1. Anything in that range that matches our existing condition for
mean costs is the hypothesis H0 (also called the null hypothesis) ?
that the efforts DO NOT change costs.
2. Only those values outside the range would support hypothesis H1 ?
the alternate hypothesis ? that mean costs are now lower.
To calculate the values in the statistical range, we?ll need the mean
and standard deviation, easily done in Excel or many programmable
Mean = $56.42
S.D. = $10.04
3. It is effective to use the Student?s T-distribution for small
sample sizes, as it provides a statistical significance related to the
sample size. Our sample size is 26 ? but the Student?s T-distribution
uses ?degrees of freedom? ? which is N-1 or 25.
What?s the t-critical value? That depends on the confidence level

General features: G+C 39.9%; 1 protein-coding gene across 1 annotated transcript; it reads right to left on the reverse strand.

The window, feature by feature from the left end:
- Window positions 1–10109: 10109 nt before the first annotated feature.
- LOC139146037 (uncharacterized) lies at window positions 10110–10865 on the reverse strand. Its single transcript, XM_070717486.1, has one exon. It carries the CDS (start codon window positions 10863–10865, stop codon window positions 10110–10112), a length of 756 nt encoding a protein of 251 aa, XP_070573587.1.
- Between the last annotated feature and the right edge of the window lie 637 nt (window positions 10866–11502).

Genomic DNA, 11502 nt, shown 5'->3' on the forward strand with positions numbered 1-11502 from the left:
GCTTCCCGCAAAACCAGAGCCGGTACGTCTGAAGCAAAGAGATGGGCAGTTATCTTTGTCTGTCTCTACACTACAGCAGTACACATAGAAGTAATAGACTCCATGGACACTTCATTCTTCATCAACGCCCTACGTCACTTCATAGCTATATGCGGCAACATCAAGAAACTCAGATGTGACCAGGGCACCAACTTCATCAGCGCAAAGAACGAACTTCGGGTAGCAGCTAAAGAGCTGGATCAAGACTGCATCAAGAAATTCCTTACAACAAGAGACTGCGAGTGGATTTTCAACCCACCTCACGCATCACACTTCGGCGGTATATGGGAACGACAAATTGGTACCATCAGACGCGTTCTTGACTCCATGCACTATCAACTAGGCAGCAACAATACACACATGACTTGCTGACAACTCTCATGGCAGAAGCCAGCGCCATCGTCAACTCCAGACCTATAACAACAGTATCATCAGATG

that we?re trying to get ? and whether we?re dealing with a two-tailed
or one-tailed T-distribution. Here it?s distributed about the mean,
so it?s two-tailed (sometimes samples can vary only one way).
The critical values are determined from the following table:
Surfstat Statistical Tables
?Student?s T Table? (1997)
95% confidence: 2.06
4. You?ll accept the H0 hypothesis based on whether or not the same
falls in the range of:
mean +/- T-crtical * SD
In our case this is:
$56.04 +/- 2.06 * $10.04 = $34.58 to $76.72
With $60 well within that range, there?s no statistical reason to
believe that cost-control efforts changed anything, so you?re accept
H0 ? no change.
?Statements of probability and confidence intervals? (undated)
5. What can you do to enhance your conclusions? You can expand your
sample size, though your critical T never drops below 1.96 ? and you?d
have to get a much tighter standard deviation to judge the
cost-control efforts to be effective.
Google search strategy
t-distribution + critical
t-distribution + ?hypothesis testing?